Daisy Jones & The Six TV Show: Book Easter Eggs and What You Need to Know About the Adaptation

Daisy Jones & The Six TV Show: Book Easter Eggs and What You Need to Know About the Adaptation

(Photo by Allef Vinicius on Unsplash)

If you're a fan of Taylor Jenkins Reid's bestselling novel, Daisy Jones & The Six, you're probably excited about the recent adaptation of the book into a TV show. Produced by Reese Witherspoon's Hello Sunshine, the series, which stars Riley Keough as Daisy Jones and Sam Claflin as Billy Dunne, has already garnered a lot of attention for its talented cast, original music, and faithful adaptation of the source material. But, as with any adaptation, there are some changes to the story that fans of the book should know about.

I had absolutely no interest in being somebody else’s muse.
I am not a muse.
I am the somebody.

Firstly, it's important to note that the author, Taylor Jenkins Reid, was involved in the creation of the TV show and was not upset by the changes made. In fact, she has been vocal about her excitement for the adaptation and the chance to see her characters come to life on screen.

Yeah Yeah Yeah in Lights with 5 guitars

(Photo by Markus Spiske on Unsplash)

One major difference in the TV show is that Camila, Billy's wife, is not a photographer as she is in the book, but instead works for the band. This change adds a new dynamic to the relationship between Camila and the rest of the band members.

That’s the problem with people who don’t have to work for things. They don’t know how to work for things.


Another significant change is that the character Pete Loving, who plays a minor role in the book as one of the band members, does not appear in the show, and Chuck Williams, another member of the group, doesn’t die in Vietnam. The writers combined the character into Chuck Loving, who leaves the band early on in the show. 

In the Show, when changing their name to “The Six'' Camila is sitting at the table and is dubbed the honorary “six member” of the five person group. While some fans may be disappointed by this change, it allows the show to focus more on the relationships and dynamics between the members of the band.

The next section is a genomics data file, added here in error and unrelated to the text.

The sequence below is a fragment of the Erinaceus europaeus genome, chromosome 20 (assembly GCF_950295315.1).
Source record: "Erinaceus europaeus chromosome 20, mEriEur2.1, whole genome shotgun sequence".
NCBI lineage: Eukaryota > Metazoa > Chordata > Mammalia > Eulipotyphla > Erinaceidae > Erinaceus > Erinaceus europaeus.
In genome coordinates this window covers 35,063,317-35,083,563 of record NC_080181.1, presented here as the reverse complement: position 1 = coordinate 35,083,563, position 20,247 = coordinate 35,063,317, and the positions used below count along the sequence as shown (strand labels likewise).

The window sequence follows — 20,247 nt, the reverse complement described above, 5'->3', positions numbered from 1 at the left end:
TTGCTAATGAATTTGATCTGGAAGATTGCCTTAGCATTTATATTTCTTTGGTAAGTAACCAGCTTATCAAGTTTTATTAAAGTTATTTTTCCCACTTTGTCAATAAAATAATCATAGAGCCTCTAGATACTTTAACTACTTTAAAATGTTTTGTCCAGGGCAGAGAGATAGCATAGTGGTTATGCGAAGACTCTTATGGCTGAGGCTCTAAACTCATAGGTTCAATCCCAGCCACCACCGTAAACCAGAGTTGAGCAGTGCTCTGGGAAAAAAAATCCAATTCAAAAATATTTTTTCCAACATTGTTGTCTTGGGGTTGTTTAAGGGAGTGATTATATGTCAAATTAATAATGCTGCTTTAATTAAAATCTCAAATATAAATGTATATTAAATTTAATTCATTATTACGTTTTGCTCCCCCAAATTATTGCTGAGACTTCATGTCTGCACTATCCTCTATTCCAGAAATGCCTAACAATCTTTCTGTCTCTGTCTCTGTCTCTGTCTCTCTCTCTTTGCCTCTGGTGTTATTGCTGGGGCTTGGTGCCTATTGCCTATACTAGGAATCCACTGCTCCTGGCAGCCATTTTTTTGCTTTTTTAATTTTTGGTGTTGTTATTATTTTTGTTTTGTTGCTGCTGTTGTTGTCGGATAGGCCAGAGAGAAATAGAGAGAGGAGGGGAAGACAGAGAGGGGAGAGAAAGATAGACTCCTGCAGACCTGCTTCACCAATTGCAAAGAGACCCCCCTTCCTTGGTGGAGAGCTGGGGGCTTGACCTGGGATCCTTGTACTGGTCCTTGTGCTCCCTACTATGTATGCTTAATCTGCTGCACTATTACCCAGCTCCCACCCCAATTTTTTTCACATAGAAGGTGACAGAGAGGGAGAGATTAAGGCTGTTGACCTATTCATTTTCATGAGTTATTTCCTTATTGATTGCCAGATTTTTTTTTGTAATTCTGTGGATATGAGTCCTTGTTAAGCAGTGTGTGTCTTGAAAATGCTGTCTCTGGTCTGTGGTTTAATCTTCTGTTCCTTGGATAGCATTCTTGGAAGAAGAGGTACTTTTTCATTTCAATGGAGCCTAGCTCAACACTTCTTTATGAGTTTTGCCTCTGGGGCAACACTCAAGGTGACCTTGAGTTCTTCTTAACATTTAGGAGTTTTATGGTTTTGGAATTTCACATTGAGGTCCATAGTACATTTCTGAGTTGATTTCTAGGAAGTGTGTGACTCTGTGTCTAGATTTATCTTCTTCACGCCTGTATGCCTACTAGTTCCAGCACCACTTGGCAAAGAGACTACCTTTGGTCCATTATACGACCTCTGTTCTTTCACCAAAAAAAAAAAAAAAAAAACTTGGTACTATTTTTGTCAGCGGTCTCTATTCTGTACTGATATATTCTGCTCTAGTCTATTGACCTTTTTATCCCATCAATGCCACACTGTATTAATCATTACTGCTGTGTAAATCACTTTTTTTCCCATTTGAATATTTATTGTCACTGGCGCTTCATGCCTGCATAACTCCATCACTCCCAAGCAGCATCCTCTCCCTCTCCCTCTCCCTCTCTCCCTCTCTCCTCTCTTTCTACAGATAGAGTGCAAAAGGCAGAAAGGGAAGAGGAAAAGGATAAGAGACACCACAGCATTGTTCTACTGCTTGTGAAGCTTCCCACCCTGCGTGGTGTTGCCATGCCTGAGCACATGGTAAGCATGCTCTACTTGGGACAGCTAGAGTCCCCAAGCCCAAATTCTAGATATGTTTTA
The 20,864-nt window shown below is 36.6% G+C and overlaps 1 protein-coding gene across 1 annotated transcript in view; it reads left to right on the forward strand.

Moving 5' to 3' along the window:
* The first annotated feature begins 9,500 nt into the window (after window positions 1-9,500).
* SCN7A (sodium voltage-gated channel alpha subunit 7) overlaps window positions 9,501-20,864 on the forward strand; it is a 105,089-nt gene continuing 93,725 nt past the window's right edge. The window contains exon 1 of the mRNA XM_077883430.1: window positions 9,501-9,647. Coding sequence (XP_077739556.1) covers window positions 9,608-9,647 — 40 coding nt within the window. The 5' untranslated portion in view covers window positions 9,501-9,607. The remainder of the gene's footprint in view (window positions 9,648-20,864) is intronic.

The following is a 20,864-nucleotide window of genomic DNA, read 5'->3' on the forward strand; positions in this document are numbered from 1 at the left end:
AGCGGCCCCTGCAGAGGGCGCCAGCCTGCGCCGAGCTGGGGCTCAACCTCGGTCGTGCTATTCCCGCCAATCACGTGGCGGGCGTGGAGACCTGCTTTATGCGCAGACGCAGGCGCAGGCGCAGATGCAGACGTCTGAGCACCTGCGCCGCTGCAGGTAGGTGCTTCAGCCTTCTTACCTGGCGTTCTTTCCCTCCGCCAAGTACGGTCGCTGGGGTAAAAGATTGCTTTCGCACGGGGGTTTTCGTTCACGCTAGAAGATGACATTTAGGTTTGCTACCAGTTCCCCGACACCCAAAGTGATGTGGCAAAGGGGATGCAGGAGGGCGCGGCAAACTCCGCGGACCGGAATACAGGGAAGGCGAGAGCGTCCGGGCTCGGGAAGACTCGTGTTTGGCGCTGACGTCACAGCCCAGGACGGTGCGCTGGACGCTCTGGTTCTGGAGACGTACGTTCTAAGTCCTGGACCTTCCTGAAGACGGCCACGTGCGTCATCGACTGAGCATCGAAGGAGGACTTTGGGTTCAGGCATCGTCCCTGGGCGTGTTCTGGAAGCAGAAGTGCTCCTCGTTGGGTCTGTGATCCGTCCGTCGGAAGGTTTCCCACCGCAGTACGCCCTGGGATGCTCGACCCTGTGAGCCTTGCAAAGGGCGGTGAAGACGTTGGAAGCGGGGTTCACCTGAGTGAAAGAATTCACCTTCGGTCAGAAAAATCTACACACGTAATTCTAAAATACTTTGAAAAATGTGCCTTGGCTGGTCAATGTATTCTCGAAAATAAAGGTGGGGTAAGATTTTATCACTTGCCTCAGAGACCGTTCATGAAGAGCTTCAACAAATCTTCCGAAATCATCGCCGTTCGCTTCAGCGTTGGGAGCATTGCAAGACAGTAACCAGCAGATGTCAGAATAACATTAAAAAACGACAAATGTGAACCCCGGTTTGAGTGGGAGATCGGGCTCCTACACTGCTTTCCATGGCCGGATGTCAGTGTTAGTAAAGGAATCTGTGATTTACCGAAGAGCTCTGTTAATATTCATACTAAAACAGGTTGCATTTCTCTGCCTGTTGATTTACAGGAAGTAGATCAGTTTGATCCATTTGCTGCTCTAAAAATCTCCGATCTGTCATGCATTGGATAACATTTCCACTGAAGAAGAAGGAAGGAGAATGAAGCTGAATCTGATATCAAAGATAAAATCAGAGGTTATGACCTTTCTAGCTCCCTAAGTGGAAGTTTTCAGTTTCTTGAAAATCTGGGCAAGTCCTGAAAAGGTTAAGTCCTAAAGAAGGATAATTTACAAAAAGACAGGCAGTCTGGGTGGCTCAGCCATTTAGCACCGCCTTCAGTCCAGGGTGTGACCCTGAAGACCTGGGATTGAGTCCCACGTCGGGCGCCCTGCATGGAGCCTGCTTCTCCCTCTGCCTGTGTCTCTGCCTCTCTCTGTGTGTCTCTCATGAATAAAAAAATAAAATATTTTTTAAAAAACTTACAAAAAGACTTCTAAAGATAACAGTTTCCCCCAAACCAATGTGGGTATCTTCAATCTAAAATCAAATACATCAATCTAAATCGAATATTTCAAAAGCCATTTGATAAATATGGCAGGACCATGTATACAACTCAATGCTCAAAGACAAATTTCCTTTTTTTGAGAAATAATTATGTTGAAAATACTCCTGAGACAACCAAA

Girl with a drink sitting in a booth at a diner

(Photo by Allef Vinicius on Unsplash)

One of the most interesting changes is that Daisy Jones' birth name is Margaret in the TV show, while it is not mentioned in the book. This change adds a new layer to Daisy's character and her backstory. In the TV show, Daisy changes her name as an act of rebellion of her tough upbringing. 

Let me put it this way: I’ve seen a lot of marriages where everyone is faithful and nobody is happy.


Karen's character is also more feminine and British in the show, and Warren's last name is changed to Rojas. Other changes include Simone's character being more developed in the show, and her sexuality is explicitly queer. These changes allow for more diverse representation in the show and make the characters even more complex and important in the TV adaption. 

The show also features original music that was written by Blake Mills and performed by the actors themselves. The music was created in collaboration with the show's music supervisor, Frankie Pine, and is available for streaming on Amazon Music. This adds an extra layer of authenticity to the show and helps to bring the world of the book to life.

Another interesting aspect of the show's format is the "documentary" interviews with the band members and other characters. These interviews give viewers insights into the events and relationships depicted in the show and add an extra layer of depth to the characters and their stories.

Performer with Fist up on stage(Phhoto by Allef Vinicius on Unsplash)

Finally, the show includes a number of easter eggs and references to real-life musicians and events from the 1970s. For example, the character of Daisy Jones is said to have been inspired by a number of female rock icons from that era, including Stevie Nicks and Linda Ronstadt. Additionally, several of the show's characters are named after members of real-life bands like Fleetwood Mac and The Eagles.

I used to care when men called me difficult. I really did. Then I stopped. This way is better. 


While the TV show adaptation of Daisy Jones & The Six has made some changes to the original story, it remains faithful to the spirit of the book and brings the characters and world to life in exciting new ways. With its talented cast, original music, and easter eggs for music fans, it's a must-watch for fans of the book and anyone who loves a good rock and roll story. 

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